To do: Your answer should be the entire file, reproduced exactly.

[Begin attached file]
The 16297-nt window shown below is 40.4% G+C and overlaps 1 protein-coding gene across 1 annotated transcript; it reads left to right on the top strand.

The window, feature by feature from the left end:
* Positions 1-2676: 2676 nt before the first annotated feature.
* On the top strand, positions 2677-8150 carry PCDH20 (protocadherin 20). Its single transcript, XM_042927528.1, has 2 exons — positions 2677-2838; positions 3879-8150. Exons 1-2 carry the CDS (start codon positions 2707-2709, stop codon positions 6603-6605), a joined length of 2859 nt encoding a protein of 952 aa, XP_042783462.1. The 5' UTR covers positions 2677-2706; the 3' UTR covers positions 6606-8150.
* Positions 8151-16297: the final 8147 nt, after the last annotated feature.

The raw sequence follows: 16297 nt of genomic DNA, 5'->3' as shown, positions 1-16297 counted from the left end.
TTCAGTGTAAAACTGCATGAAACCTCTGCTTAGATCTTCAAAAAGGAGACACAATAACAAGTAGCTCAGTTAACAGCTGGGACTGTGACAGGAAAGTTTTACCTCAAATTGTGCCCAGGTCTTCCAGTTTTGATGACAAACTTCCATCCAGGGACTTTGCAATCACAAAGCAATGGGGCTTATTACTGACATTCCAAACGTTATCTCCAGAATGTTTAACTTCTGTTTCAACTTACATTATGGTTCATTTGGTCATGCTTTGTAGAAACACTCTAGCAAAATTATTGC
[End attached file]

The 16297-nt window shown below is 40.4% G+C and overlaps 1 protein-coding gene across 1 annotated transcript; it reads left to right on the top strand.

The window, feature by feature from the left end:
* Positions 1-2676: 2676 nt before the first annotated feature.
* On the top strand, positions 2677-8150 carry PCDH20 (protocadherin 20). Its single transcript, XM_042927528.1, has 2 exons — positions 2677-2838; positions 3879-8150. Exons 1-2 carry the CDS (start codon positions 2707-2709, stop codon positions 6603-6605), a joined length of 2859 nt encoding a protein of 952 aa, XP_042783462.1. The 5' UTR covers positions 2677-2706; the 3' UTR covers positions 6606-8150.
* Positions 8151-16297: the final 8147 nt, after the last annotated feature.

The raw sequence follows: 16297 nt of genomic DNA, 5'->3' as shown, positions 1-16297 counted from the left end.
TTCAGTGTAAAACTGCATGAAACCTCTGCTTAGATCTTCAAAAAGGAGACACAATAACAAGTAGCTCAGTTAACAGCTGGGACTGTGACAGGAAAGTTTTACCTCAAATTGTGCCCAGGTCTTCCAGTTTTGATGACAAACTTCCATCCAGGGACTTTGCAATCACAAAGCAATGGGGCTTATTACTGACATTCCAAACGTTATCTCCAGAATGTTTAACTTCTGTTTCAACTTACATTATGGTTCATTTGGTCATGCTTTGTAGAAACACTCTAGCAAAATTATTGC